June 24, 2018
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‘Right-to-work’ debate reignites

By Kevin Miller, BDN Staff

AUGUSTA, Maine — A debate over organized labor and union dues roared back to life on Wednesday after Republican leaders appeared to reverse course and scheduled a late-session public hearing on a politically combustible “right-to-work” bill.

Just last week, two bills dealing with unions’ ability to collect mandatory fees from nonmembers appeared headed for a quiet death after the Legislature’s GOP leadership pulled the bills from the committee where they had been lingering untouched for months.

But rather than kill the controversial bills, as many observers expected, House Republicans voted Wednesday to send one measure dealing with state employee unions back to committee for a June 2 public hearing.

The parliamentary move on LD 309 sparked an angry backlash from Democrats and union leaders, who suggested that Republican lawmakers were changing direction at the request of the administration of Gov. Paul LePage.

They also who warned that pushing such a contentious issue with less than three weeks left in the session could have political ramifications, especially as the two sides seek to reach a compromise on sticking points within the $6.1 billion budget.

“I think this could have a profound impact on negotiations going forward and how we balance the budget,” said Chris Quint, executive director of the Maine State Employees Union. “A lot of good will and good faith was lost today with the actions of the House.”

Republicans, however, accused Democrats of political grandstanding before they had even seen a rewritten and scaled-down bill that is expected to be released on Thursday. But they also said the issue of unions collecting fees from nonmembers should be aired.

“State employees were not included in the decision to take this money out of their paychecks and it is time that it has a hearing,” said Rep. Jonathan McKane, R-Newcastle.

In Maine, no worker can be forced to join a union. But state law allows unions and employers to require that all workers who benefit from the union’s bargaining and representation services pay fees, regardless of whether they join. The argument behind such “fair share” requirements is that nonmembers reap the benefits of union negotiations.

As originally introduced, LD 309 would ensure that public sector unions only represent public employees who voluntarily join the union. A second bill that remains in limbo, LD 788, would have barred private unions from collecting fees from nonmembers.

More than 20 states have “right-to-work” laws similar to those sought by the two bills. But unions contend such measures are merely attempts to undercut organized labor.

Lance Dutson, spokesman for House Speaker Robert Nutting, R-Oakland, said the new version of LD 309 was still being written on Wednesday evening. But Dutson said Republicans are ready to have the discussion about whether it is fair to force nonunion members to pay fees.

The amendment, Dutson said, would essentially allow the issue of garnishment of wages to be “on the table” during contract negotiations, addressing a 2007 law change that allowed the state to deduct union fees from the paychecks of state employees who opt out of the union.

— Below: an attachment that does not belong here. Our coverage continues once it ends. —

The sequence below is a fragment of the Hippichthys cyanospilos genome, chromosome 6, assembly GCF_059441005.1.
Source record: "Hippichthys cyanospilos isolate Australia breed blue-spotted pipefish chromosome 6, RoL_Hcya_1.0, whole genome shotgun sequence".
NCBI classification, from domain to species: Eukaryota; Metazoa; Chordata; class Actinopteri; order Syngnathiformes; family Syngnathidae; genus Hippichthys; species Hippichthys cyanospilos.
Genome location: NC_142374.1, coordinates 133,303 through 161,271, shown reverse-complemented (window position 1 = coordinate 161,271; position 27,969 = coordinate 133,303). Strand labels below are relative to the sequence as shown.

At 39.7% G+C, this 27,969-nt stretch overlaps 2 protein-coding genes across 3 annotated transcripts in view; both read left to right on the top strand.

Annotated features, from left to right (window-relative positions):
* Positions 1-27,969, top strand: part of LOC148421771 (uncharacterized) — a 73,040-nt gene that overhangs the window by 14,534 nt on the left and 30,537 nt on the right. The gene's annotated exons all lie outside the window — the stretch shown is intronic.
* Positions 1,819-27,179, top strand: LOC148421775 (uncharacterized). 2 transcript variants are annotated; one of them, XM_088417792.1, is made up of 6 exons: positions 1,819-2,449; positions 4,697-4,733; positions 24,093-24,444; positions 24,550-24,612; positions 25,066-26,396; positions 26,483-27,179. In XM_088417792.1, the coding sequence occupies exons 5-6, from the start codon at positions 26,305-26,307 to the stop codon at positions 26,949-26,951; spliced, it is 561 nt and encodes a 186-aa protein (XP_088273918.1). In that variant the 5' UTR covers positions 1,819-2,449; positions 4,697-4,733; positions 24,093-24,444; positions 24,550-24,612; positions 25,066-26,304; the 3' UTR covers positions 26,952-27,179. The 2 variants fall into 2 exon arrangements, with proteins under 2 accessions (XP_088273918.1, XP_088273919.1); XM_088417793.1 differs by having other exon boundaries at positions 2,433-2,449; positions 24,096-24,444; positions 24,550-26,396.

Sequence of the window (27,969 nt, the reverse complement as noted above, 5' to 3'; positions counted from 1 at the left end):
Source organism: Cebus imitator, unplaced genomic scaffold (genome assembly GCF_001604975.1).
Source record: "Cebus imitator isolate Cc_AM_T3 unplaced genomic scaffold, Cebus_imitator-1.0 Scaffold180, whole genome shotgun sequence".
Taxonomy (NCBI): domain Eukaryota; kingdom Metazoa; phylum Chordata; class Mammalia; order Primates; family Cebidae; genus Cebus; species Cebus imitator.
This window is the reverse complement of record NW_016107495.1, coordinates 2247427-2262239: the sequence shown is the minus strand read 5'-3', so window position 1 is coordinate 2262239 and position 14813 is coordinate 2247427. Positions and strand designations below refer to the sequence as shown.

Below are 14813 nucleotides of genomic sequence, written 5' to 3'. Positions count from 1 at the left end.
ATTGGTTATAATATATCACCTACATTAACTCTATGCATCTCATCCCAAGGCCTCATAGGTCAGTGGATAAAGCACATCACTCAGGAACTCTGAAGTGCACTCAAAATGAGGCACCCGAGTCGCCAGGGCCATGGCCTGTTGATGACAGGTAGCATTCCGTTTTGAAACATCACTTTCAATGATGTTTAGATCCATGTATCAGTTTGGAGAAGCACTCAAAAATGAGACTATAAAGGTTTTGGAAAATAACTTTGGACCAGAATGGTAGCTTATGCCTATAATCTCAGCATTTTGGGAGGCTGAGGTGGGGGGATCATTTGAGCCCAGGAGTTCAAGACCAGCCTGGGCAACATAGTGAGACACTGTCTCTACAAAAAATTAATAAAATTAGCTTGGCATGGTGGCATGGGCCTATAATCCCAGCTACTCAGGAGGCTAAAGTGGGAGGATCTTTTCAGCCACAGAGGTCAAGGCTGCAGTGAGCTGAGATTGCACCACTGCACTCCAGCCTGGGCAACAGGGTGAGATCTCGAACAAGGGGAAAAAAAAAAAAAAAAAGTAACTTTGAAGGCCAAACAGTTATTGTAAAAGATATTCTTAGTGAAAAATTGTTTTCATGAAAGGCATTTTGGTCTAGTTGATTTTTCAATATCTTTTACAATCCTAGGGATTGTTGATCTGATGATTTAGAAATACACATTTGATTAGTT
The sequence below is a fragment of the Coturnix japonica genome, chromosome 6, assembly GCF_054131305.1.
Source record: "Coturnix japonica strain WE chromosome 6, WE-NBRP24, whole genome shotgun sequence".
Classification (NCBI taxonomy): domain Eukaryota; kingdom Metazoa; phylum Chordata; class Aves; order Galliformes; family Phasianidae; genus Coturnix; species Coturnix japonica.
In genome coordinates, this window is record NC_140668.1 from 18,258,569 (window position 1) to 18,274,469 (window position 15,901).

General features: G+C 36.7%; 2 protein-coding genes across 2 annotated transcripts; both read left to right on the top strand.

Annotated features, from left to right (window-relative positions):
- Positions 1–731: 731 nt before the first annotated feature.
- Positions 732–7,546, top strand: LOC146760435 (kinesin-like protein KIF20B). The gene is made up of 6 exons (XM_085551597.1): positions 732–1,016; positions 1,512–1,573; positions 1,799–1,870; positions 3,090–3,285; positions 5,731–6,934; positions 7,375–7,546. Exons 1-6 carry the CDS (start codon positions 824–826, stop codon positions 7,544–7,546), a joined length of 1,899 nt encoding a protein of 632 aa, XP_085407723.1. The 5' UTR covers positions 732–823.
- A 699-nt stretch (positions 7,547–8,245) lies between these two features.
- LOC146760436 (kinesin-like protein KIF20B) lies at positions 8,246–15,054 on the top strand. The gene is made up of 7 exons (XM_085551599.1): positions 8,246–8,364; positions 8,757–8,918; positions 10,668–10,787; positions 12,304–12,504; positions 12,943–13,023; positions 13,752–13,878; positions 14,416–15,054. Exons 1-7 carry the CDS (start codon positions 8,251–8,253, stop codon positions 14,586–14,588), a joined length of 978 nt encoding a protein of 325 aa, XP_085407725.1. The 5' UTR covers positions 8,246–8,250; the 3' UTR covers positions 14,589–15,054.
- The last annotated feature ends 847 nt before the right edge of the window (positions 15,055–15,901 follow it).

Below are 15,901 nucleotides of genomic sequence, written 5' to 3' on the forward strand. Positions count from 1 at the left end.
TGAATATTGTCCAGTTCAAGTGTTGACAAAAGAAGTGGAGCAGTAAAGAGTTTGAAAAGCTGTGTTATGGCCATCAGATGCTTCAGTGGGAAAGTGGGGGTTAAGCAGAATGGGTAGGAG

“From the Speaker’s perspective, he wants this to be part of the collective bargaining process,” Dutson said.

But Democrats are questioning why Nutting and Senate President Kevin Raye — both of whom have said the “right-to-work” bills were not high priorities for them — decided to hold a hearing with less than two weeks left in the session.

Rep. John Martin, an Eagle Lake Democrat and former longtime House Speaker, didn’t mince words about who he thought was behind the change. Martin said the LePage administration is attempting to undermine the state employee union.

“So by passing this bill, they would not need to sit at the table to negotiate ‘fair share’ and other issues,” Martin said on the House floor.

LePage has been a vocal supporter of “right-to-work” laws that prohibit unions from forcing nonmembers to pay fees. In February, he told journalists that the union-related protesters in Wisconsin would soon head to Maine “because we’re going after right-to-work.”

But last week, the governor told reporters that his top priority was the budget.

Earlier Wednesday, Martin fell just one vote short of killing the bill when the House voted 74-74 on his motion to “indefinitely postpone” the measure. Two Republicans joined Democrats in supporting Martin’s motion.

But several hours later, Republicans rallied and voted to send LD 309 to committee on a 74-71 vote.

Prior to the vote, Democrats railed against the move to send the issue back to committee and questioned why the Republican leadership had not held a public hearing on a bill that had sat in the committee since February.

“All of a sudden, nine working days before we have statutory adjournment, it has become a priority,” said Rep. Paul Gilbert, D-Jay.

“This bill is a bad policy that has now taken a very circuitous route to go back to where it started in the first place with no clear reason why,” added Rep. Emily Cain, D-Orono, the House minority leader.

But Republicans countered that this is not a new issue and that the public will have plenty of notice about the public hearing thanks to the media, Internet postings and interest groups.

“There has not been a public hearing to offer an opportunity for members of the public to express themselves on this issue,” said Rep. Andre Cushing, R-Hampden, the House assistant minority leader.

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